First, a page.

Eric Mangini's difficult season continues.
Sunday the Browns had a game won about six different times yet still managed to lose after giving up a touchdown and extra point on untimed plays after time had expired.
A pass interference penalty on Hank Poteat set up the untimed downs, but Mangini's in-game decisions didn't help the cause.
First, Mangini called for a pass on third-and-5 on the first play after the two-minute warning. Detroit was out of timeouts, so just running the clock seemed a much wiser decision.
Then, as Detroit lined up to run the untimed down with backup quarterback Daunte Culpepper under center, Mangini called timeout from the sidelines.
He wanted to make sure his defense was set, but the timeout allowed the Lions to put starter Matt Stafford in the game. He promptly threw the game-winning touchdown pass.
After the game, Mangini would not admit Poteat's blatant interference call, then hinted that the Lions faked injuries to slow down the Browns no-huddle offense.
The loss, the decisions, the complaints -- none of it will help a 1-9 coach be any less beleaguered.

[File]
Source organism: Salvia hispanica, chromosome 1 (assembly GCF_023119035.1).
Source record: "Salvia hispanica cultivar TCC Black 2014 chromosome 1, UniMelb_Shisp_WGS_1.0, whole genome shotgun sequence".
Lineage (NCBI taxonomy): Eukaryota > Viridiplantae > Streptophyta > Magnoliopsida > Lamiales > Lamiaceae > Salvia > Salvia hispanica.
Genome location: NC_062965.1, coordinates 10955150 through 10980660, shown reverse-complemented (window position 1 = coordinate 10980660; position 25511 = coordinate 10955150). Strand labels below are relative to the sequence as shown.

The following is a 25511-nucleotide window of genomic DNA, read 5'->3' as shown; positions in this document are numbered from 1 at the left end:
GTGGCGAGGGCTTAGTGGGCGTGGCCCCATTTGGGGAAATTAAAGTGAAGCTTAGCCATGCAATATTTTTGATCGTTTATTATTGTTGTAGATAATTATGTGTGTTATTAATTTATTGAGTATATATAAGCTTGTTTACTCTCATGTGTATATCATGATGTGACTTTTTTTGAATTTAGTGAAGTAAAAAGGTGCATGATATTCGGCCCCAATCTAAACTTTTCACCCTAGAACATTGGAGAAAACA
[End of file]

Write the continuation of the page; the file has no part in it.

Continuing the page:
--DB Hank Poteat said he didn't think he interfered with Bryant Johnson in the back of the end zone on Detroit's last play, but the film showed otherwise. Tape of the last pass showed Poteat "blocking" Johnson out of the back of the end zone -- with the ball in the air.
That's a penalty, and two officials recognized it and threw flags for pass interference. The Browns complained about the call.
"My understanding is, once the quarterback's out of the pocket, you can force the receiver out of bounds, and that's what I was trying to do," said Poteat. "That's what I was always coached to do."
--QB Brady Quinn had an outstanding game against one of the league's poorer defenses. Quinn threw for four touchdowns and 304 yards, and had the Browns in position to win. It's a game that should put Quinn back on firmer ground with the team, especially its future.
He threw downfield, he looked comfortable and he ran the offense well.